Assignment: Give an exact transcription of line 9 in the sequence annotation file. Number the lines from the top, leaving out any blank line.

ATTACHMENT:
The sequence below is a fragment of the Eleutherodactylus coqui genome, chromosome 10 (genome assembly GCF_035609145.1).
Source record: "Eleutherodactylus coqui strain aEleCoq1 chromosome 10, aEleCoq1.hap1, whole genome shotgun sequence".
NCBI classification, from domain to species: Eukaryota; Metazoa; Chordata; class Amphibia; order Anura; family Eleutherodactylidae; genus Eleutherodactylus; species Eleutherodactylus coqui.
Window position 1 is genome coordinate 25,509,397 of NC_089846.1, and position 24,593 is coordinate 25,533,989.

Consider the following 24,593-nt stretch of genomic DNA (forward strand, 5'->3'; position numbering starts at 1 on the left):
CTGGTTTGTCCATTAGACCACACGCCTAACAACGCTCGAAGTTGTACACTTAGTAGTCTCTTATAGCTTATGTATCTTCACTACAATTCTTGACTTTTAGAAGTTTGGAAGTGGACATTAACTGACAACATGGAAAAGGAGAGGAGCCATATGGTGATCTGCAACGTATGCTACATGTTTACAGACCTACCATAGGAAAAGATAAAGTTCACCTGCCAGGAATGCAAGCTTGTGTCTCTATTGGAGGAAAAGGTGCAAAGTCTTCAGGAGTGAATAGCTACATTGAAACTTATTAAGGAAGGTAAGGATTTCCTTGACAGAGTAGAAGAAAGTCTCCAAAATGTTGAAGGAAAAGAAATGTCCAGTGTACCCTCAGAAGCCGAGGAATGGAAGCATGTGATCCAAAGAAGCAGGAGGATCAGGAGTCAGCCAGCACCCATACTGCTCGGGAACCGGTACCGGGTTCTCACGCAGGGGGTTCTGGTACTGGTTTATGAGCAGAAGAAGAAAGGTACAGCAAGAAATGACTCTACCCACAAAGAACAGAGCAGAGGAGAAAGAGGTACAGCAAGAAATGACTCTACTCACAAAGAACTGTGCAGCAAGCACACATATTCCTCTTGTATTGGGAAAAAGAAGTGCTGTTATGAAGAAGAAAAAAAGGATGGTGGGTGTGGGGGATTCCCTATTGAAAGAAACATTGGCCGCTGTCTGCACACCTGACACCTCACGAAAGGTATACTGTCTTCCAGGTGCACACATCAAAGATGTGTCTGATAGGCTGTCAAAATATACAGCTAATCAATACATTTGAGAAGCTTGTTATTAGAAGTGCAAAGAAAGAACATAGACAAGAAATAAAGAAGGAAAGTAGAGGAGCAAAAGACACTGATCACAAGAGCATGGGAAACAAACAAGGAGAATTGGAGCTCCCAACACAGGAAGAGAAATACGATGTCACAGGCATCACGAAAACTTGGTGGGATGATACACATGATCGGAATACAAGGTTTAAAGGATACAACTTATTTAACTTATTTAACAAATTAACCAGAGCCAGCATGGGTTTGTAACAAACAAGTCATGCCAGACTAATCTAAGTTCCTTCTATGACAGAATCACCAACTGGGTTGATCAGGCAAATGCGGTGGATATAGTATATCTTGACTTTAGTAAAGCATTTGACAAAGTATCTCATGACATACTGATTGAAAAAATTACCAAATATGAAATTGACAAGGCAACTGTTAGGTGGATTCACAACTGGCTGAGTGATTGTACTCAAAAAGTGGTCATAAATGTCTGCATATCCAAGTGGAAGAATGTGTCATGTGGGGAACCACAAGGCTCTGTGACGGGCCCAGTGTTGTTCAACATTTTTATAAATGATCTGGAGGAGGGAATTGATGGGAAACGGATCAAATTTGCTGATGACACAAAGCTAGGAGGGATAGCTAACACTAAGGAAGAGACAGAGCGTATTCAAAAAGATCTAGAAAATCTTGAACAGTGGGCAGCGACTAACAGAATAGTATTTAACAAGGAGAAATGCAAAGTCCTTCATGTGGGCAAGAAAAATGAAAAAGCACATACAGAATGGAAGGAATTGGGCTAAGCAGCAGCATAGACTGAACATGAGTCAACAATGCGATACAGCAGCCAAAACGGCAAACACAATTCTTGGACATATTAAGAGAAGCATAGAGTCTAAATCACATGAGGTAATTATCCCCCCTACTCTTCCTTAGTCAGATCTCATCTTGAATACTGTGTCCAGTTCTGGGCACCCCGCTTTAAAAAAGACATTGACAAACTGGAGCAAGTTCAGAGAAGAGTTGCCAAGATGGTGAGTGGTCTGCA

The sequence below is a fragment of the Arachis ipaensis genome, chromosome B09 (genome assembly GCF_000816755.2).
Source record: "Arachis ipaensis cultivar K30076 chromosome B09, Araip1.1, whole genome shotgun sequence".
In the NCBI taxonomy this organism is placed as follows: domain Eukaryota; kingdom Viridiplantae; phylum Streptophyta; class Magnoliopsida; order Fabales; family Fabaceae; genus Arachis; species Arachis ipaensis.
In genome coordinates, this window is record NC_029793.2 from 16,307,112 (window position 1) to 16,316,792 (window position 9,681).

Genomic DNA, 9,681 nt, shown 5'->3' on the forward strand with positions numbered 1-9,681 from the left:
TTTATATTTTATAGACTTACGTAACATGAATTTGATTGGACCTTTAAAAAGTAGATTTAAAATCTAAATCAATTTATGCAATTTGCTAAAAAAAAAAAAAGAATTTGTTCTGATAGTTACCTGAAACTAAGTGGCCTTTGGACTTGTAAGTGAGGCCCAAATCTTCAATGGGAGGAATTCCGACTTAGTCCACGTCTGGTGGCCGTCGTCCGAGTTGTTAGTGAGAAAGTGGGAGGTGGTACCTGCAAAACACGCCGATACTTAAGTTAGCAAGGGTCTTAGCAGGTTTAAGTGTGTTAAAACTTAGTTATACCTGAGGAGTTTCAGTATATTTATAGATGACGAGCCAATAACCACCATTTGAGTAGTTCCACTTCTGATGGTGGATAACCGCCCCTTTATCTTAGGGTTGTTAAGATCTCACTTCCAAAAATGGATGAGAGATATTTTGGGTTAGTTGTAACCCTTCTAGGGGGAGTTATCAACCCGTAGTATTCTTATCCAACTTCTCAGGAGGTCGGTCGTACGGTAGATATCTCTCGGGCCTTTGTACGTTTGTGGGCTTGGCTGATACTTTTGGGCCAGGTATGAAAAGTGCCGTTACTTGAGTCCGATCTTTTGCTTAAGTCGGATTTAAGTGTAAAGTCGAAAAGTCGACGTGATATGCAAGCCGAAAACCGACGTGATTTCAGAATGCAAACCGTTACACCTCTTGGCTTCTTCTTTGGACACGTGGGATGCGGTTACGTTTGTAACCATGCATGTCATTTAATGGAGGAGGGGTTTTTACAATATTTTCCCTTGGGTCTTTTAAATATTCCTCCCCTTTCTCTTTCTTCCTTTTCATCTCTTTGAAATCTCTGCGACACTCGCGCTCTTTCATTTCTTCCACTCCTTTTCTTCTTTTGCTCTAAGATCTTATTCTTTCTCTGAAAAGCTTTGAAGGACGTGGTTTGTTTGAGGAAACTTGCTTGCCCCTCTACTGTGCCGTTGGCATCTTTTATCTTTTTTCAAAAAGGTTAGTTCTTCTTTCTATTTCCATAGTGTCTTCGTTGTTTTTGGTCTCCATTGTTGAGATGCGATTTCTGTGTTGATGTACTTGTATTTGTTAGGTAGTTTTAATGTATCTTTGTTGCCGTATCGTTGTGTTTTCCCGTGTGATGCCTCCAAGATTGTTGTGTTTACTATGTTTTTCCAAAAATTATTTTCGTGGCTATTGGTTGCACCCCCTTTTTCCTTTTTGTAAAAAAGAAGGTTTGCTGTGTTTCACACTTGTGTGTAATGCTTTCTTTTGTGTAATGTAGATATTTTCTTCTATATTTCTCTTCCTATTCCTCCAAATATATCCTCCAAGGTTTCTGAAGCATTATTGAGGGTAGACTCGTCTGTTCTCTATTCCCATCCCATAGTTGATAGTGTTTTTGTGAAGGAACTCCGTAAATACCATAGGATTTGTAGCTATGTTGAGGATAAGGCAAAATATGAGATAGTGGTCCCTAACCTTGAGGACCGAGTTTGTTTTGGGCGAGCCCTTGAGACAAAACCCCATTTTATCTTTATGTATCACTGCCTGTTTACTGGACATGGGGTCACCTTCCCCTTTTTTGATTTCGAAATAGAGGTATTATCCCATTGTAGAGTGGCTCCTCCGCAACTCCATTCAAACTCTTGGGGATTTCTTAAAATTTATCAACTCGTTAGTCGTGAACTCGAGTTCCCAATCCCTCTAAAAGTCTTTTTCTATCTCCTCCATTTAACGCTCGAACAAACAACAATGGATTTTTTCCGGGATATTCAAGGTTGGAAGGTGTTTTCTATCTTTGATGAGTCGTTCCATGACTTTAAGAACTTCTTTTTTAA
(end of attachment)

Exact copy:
In the NCBI taxonomy this organism is placed as follows: domain Eukaryota; kingdom Viridiplantae; phylum Streptophyta; class Magnoliopsida; order Fabales; family Fabaceae; genus Arachis; species Arachis ipaensis.